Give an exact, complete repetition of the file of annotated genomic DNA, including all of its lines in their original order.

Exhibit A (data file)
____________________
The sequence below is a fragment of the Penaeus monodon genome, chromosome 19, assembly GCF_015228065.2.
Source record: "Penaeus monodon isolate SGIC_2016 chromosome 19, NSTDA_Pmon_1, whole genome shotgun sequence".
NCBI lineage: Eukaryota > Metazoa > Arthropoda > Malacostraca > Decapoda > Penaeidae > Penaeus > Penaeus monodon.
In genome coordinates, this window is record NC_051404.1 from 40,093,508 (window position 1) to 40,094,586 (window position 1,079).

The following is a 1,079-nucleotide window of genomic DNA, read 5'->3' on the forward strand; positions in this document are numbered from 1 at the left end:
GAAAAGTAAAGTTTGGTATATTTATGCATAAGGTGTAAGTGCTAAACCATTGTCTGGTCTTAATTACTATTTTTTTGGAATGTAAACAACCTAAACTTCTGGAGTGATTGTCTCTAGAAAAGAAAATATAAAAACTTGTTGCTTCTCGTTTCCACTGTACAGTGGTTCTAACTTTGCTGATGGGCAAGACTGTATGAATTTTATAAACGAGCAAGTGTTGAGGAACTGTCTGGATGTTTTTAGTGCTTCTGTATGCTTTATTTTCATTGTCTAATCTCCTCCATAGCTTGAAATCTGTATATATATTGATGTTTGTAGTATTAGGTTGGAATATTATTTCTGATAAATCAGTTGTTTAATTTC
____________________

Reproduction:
The sequence below is a fragment of the Penaeus monodon genome, chromosome 19, assembly GCF_015228065.2.
Source record: "Penaeus monodon isolate SGIC_2016 chromosome 19, NSTDA_Pmon_1, whole genome shotgun sequence".
NCBI lineage: Eukaryota > Metazoa > Arthropoda > Malacostraca > Decapoda > Penaeidae > Penaeus > Penaeus monodon.
In genome coordinates, this window is record NC_051404.1 from 40,093,508 (window position 1) to 40,094,586 (window position 1,079).

The following is a 1,079-nucleotide window of genomic DNA, read 5'->3' on the forward strand; positions in this document are numbered from 1 at the left end:
GAAAAGTAAAGTTTGGTATATTTATGCATAAGGTGTAAGTGCTAAACCATTGTCTGGTCTTAATTACTATTTTTTTGGAATGTAAACAACCTAAACTTCTGGAGTGATTGTCTCTAGAAAAGAAAATATAAAAACTTGTTGCTTCTCGTTTCCACTGTACAGTGGTTCTAACTTTGCTGATGGGCAAGACTGTATGAATTTTATAAACGAGCAAGTGTTGAGGAACTGTCTGGATGTTTTTAGTGCTTCTGTATGCTTTATTTTCATTGTCTAATCTCCTCCATAGCTTGAAATCTGTATATATATTGATGTTTGTAGTATTAGGTTGGAATATTATTTCTGATAAATCAGTTGTTTAATTTC